Orion's 'Death Stars' Exterminate Baby Planets

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If you’re in the Northern Hemisphere, you are getting quite a lovely show in the evening with the constellation of Orion overhead. But in it lurks a true-planet killer… or several.

The cycles of life and death of stars are closely intertwined, especially in massive star-forming regions like the Orion Nebula. So it’s actually not that much of a surprise that the birth and life of one object can lead to the end of another. Astronomers used the Atacama Large Millimeter/Submillimeter Array in Chile to see these interactions take place.

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The Hubble Space Telescope famously imaged the Orion Nebula’s “proplyds” or tear-drop shaped protostars with cocoons and disk of dust and gas still surrounding them. They are lit up and being swept back by the stellar winds of some of the larger, older stars in the nebula.

ALMA, with its sensitivity to seeing warm objects hidden in dusty regions, imaged the proplyds found by Hubble and found many more than the optical telescope could see. The astronomers could also measure the mass of these proto-planetary systems. However, it turns out that many are doomed.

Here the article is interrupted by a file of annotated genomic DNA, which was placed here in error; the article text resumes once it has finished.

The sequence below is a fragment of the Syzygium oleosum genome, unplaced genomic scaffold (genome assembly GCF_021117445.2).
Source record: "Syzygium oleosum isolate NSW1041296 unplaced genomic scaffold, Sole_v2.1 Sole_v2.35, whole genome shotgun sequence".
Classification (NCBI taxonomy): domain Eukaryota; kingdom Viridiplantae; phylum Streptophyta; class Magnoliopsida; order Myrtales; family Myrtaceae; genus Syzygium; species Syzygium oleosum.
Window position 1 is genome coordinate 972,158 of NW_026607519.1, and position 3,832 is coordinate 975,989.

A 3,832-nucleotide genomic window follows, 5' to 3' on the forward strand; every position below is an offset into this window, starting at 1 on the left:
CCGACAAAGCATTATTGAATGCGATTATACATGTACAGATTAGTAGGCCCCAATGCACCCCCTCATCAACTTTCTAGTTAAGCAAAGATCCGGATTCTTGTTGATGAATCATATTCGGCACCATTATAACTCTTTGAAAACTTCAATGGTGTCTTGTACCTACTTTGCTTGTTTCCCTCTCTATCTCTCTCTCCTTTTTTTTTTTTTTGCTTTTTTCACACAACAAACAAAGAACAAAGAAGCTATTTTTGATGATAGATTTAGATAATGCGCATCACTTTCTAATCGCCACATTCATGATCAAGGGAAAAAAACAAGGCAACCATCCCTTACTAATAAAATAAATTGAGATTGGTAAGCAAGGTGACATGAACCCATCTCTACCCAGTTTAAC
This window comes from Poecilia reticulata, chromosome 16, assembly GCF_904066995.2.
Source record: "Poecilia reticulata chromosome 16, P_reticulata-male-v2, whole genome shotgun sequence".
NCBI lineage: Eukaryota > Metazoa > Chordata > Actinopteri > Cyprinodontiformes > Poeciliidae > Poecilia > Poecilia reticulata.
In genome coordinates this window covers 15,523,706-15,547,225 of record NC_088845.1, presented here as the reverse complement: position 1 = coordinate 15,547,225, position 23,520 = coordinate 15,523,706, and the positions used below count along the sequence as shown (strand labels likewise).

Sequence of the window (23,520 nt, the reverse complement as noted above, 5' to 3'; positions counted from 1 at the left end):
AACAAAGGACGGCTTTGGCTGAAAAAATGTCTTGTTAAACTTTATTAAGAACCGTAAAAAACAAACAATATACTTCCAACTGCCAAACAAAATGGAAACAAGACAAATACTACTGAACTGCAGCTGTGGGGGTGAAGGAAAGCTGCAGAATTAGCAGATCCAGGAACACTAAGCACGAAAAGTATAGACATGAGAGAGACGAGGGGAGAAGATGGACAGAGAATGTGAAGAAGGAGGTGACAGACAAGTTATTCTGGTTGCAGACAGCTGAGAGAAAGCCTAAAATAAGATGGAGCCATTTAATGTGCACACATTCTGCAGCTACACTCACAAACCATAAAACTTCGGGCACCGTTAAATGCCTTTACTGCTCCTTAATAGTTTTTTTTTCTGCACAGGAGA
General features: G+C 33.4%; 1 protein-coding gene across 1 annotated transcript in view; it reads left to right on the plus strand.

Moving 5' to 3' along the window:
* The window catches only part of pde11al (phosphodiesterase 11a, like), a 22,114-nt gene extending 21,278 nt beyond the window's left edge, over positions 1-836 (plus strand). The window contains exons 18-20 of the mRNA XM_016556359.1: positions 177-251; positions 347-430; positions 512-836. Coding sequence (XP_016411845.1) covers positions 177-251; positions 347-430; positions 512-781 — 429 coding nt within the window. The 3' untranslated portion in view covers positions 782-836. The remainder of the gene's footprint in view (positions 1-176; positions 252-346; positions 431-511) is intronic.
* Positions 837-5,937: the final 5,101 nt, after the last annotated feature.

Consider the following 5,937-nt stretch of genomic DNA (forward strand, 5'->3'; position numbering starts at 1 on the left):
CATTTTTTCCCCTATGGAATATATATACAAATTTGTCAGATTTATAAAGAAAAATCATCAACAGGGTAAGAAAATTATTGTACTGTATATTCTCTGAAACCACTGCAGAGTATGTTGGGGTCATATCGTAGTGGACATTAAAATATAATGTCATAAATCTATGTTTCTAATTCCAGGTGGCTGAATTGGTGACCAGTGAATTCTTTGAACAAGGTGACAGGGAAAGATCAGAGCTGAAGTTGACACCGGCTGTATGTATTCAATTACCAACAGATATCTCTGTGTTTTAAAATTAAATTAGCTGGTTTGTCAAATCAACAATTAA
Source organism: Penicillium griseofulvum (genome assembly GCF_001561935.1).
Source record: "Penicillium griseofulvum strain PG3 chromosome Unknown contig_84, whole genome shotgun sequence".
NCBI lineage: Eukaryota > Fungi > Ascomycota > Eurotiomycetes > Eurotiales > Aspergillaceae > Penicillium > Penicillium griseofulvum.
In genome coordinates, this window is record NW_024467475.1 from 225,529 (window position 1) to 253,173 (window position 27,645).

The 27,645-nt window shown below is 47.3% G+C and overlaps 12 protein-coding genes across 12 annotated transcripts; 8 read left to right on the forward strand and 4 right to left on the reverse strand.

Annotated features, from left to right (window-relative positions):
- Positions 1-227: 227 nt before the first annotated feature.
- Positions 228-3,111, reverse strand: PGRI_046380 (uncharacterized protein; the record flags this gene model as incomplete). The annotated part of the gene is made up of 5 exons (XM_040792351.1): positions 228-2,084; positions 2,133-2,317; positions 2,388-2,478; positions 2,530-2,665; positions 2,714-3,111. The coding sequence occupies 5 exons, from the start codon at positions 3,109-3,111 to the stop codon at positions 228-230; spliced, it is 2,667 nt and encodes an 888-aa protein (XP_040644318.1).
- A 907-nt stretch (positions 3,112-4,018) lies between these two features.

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The Orion Nebula is lit up by true stellar monsters; O-type stars that are tens of times the mass of our sun with surface temperatures up to 50,000 K. These massive stars power the nebula and, when they explode as supernovae, have the capacity to shut down star formation or jump-start it in a new region.

In this case, the O-stars are destroying the proplyds that form too close, stripping them of the gas and dust that otherwise would have formed planets. In just a few million years, the proplyds within one light-year of an O-star are stripped bare.

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This has consequences for the number of planets that can exist in our Galaxy. Many stars, including our sun, probably formed in a massive star-forming region like the Orion Nebula. How many potential solar systems were destroyed before they even had a chance to start? Surely, some were far enough away from any O-star to survive, as evidenced by the thousands of exoplanets that we’ve found already, not to mention our own existence.

For more, see this video by the National Radio Astronomy Observatory